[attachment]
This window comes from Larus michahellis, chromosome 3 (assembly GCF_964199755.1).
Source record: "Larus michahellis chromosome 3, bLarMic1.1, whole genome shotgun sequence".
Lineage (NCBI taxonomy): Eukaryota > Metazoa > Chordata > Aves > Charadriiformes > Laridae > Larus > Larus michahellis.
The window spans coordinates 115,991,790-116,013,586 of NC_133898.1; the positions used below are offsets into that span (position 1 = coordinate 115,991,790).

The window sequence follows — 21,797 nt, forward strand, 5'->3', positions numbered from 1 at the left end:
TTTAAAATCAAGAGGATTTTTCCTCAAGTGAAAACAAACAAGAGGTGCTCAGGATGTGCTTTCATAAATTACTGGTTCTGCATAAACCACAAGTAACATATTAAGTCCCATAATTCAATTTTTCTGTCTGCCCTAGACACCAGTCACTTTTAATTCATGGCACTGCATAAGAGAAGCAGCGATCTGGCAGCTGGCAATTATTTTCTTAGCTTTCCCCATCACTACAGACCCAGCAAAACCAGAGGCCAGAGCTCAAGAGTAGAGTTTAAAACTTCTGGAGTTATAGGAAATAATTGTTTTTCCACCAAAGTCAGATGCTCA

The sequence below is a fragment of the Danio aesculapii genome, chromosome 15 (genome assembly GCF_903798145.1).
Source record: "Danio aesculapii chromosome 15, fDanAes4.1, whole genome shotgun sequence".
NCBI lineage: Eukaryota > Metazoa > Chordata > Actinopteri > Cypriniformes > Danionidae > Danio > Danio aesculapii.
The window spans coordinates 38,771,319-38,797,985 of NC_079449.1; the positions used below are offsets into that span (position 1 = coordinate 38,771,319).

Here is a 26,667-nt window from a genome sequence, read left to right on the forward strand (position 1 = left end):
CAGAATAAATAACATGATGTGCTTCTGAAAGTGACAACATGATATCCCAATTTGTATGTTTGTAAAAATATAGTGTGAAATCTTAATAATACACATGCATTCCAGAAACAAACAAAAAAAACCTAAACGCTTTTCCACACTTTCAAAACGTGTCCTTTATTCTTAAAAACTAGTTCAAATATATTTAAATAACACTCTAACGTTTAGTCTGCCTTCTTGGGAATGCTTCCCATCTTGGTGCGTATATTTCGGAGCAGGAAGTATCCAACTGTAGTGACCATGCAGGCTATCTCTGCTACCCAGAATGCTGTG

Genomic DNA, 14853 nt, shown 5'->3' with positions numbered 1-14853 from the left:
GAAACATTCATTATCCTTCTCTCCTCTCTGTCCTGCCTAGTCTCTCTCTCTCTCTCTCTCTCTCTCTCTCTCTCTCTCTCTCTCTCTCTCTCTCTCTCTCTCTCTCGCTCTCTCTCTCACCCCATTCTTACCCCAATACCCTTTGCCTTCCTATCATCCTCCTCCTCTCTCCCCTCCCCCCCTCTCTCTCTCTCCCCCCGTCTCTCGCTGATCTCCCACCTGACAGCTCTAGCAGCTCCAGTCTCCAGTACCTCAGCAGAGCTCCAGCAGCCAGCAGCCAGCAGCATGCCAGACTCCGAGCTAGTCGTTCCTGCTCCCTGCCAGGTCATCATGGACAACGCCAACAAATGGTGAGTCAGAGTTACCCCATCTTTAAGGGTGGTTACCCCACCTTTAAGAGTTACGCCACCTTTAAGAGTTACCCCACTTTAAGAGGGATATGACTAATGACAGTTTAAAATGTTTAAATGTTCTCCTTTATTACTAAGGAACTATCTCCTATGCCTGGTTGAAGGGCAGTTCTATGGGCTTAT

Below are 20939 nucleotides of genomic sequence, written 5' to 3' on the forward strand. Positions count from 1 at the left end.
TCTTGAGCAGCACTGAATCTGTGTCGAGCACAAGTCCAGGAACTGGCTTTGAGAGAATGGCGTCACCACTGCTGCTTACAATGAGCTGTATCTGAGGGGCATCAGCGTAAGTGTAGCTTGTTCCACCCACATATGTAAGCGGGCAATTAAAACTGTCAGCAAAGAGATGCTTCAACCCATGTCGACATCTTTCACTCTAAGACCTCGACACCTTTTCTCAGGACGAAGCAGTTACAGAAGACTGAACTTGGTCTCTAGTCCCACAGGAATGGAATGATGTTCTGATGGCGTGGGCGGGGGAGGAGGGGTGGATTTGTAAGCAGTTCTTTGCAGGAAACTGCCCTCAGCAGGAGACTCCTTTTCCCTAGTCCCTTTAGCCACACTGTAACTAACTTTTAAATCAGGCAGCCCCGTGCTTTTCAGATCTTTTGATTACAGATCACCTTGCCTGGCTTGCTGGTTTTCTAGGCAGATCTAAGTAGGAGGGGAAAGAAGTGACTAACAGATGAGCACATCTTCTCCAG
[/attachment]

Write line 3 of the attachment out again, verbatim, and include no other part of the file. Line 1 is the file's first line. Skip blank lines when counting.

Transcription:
Lineage (NCBI taxonomy): Eukaryota > Metazoa > Chordata > Aves > Charadriiformes > Laridae > Larus > Larus michahellis.